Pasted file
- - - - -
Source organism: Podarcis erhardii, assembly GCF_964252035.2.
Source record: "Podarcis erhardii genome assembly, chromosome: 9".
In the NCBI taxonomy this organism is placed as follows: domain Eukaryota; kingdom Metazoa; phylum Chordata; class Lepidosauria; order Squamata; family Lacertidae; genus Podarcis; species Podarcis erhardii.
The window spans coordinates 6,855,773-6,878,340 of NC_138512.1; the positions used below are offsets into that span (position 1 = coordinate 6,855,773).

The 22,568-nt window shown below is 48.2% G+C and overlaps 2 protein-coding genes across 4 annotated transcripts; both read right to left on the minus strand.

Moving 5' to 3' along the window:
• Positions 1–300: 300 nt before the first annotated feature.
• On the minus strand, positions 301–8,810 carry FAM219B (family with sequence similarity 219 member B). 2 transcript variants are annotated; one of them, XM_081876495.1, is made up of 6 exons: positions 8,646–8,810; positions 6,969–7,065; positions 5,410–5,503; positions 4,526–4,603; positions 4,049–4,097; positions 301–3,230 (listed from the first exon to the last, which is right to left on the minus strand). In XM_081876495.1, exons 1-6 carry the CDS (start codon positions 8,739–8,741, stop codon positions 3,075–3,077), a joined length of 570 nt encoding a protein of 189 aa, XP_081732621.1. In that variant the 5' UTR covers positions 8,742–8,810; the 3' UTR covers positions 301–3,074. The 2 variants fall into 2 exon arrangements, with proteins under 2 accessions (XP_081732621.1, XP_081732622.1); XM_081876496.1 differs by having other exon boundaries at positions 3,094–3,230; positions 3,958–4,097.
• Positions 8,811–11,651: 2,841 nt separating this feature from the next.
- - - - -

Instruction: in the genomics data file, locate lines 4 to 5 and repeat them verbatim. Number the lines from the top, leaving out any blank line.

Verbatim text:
The window spans coordinates 6,855,773-6,878,340 of NC_138512.1; the positions used below are offsets into that span (position 1 = coordinate 6,855,773).

The 22,568-nt window shown below is 48.2% G+C and overlaps 2 protein-coding genes across 4 annotated transcripts; both read right to left on the minus strand.